We’ve had record snowfalls and parking has been restricted to only one side of residential streets. My neighbor has had a large Ford truck with Arizona plates belonging to a stranger parked in front of her house for a week. It’s been very annoying since she and her husband have two vehicles. It also means the street is never properly plowed. Of course, she cannot call the city and have it towed, since that would be too direct and too obvious. So, instead, she left her car on the other side of the street just behind the truck in such a way that other cars could get through, but the city plow could not.

She had created a classic Minnesota cul-de-sac.

When the plow got as far as the parked truck this afternoon and could not get through, my neighbor ran from her house in her shawl and buttonholed the driver, asking what could be done about the trunk. Of course, she wanted assurances that it would be towed but couldn’t say this directly. So, instead, she asked about city policies, etc. They chatted for about five minutes. Finally, the driver assured her that the offending truck would be removed.

At this my neighbor shook out her hair and smiled. She had set her trap and won. Only then, as a seeming afterthought, did she offer to move her car. I was impressed. I’ve seen her in action before, of course, but in my estimation this raised passive-aggressive behavior to a new high.

December 22, 2010   Comments Off on Getting Your Way Without Seeming To

Getting Along

When we were first lovers, my girlfriend, now by wife, examined the collar of my button-down shirt and laughed. The label read “Pure.” Today, after decades of marriage, she thinks I’m cynical when I say that most social interaction is basically a game for getting what you want. She doesn’t agree. For her, it’s as natural as breathing. I don’t know. Perhaps she’s right. Maybe I have a touch of Asperger’s.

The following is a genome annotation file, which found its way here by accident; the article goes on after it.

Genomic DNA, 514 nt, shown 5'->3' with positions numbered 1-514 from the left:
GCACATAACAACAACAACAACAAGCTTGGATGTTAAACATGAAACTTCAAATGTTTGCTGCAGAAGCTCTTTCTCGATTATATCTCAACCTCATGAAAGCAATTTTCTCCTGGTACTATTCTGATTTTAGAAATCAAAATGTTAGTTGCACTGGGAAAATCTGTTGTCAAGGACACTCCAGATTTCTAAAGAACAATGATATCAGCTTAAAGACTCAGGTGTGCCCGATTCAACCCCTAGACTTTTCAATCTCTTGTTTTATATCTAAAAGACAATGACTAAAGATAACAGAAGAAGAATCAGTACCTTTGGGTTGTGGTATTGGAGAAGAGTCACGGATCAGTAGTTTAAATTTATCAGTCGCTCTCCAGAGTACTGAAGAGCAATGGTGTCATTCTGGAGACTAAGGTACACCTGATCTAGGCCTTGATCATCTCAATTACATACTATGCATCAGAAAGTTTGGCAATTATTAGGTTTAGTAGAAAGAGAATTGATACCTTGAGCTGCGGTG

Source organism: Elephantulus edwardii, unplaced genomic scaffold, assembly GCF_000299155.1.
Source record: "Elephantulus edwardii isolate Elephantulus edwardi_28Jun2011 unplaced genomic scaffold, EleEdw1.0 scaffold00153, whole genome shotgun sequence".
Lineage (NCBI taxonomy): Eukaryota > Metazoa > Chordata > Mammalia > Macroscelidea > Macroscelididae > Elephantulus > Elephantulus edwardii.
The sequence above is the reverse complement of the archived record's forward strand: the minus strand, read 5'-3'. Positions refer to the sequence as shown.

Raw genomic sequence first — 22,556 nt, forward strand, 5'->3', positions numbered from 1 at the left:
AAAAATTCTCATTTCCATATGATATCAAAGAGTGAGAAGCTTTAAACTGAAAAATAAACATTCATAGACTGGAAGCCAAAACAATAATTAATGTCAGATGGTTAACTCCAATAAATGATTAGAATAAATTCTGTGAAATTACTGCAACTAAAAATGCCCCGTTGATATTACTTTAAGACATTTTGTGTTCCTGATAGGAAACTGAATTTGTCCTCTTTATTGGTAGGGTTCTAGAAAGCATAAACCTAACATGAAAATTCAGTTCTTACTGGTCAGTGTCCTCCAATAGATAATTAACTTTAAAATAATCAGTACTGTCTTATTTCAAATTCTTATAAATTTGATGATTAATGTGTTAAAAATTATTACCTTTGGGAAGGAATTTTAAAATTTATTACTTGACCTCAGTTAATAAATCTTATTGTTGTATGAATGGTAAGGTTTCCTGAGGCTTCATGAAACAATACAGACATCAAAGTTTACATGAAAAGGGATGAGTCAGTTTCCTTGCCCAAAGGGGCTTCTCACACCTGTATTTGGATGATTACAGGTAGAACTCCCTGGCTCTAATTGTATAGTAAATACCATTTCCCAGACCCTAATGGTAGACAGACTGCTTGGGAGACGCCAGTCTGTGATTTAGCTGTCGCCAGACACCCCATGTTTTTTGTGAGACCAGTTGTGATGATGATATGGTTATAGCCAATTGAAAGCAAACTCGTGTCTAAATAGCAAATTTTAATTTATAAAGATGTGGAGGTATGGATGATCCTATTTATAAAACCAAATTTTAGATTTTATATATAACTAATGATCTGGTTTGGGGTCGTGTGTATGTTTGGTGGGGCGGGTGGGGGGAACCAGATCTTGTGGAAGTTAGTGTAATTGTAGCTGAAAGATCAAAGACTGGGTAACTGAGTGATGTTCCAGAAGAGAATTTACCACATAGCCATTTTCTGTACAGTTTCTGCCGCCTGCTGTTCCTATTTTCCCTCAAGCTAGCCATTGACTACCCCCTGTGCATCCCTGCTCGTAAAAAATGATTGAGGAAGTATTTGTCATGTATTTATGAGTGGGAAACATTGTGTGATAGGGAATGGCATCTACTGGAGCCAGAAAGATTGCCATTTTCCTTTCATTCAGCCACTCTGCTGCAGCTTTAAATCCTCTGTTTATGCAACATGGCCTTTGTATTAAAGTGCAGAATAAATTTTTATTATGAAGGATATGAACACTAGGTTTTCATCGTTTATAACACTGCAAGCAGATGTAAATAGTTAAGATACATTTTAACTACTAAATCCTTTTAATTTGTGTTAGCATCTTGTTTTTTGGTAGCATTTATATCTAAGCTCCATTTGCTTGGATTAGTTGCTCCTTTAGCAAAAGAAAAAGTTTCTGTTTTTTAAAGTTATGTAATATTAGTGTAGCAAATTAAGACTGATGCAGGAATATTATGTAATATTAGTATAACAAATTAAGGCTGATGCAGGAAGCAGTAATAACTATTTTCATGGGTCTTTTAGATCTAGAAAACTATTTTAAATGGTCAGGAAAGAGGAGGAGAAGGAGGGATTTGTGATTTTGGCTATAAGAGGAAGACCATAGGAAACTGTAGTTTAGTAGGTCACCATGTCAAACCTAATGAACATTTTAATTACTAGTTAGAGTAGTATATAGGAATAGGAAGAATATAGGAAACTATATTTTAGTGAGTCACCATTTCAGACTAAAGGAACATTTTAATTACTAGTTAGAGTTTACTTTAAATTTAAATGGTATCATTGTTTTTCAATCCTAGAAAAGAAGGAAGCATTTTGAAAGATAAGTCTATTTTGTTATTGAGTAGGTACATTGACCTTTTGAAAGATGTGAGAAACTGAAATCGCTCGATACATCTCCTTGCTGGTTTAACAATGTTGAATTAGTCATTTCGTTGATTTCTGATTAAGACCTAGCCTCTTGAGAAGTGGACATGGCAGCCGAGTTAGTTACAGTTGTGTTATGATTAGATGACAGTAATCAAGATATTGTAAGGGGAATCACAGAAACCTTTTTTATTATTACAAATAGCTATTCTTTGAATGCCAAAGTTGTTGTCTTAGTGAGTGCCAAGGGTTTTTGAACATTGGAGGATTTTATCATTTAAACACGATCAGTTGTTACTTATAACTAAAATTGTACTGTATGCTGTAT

At the bakery today, a friend of hers slipped ahead of me as I waited to be served. I didn’t say anything, but she must have realized who I was (and was worried I might tell my wife), for she turned and said, “Oh, were you before me?”

I told her it didn’t matter, and, besides, I half expected it.

She found this insulting (which, of course, it was) and said, “That’s exactly what I’d expect someone like you to say.”

I simply waited for her to pay and leave.

Later, when I thought about our dysfunctional encounter, I realized I had become the bad guy again. I should have pretended that her butting ahead was an accident. Of course, a better man would have been cordial, assumed the best, and put a positive spin on it.

My problem is that I still can’t get used to the notion that people are dishonorable. Worse, watching them cover it up by being Minnesota-nice is galling. Of course, I must change. I’m no better than anyone else.

The thing is—where do you draw the line? Certainly, not at queue-jumping. But how about torture? For example, how can my idol, Lance Armstrong, be good buddies with George Bush? Does getting along and maintaining appearances always trump any ethical considerations? Was this Madoff’s secret?

September 8, 2009   1 Comment

Neighborhood Watch

While walking the dog tonight in the dark, I noticed a woman on the other sidewalk crossing the street, and, simultaneously, a car pulling around the corner fast and heading toward her.

I called, “Car!”

As the car approached, she yelled, “Slow down!”

When he was abreast of her, the guy in the car lowered his window and said, “I did. Didn’t you notice? It doesn’t help to yell.”

From his voice and his peeved tone, I guessed him to be a twenty-something. “What a jerk-off,” I said.

For a moment the woman thought I meant her, but when I made it clear I was referring to the guy in the car, she asked, “Do you know who it is?”

“No,” I said. “Who?”

“Barrow’s son.”

“Oh. Okay.”

As I left the scene and walked back to the flat, I realized she wanted me to know who it was for future reference—one neighbor letting another know how things were. This would never have happened in Minneapolis—not quite in this fashion. It’s not Minnesota-nice to yell in public. Someone might think you were angry.

February 17, 2009   Comments Off on Neighborhood Watch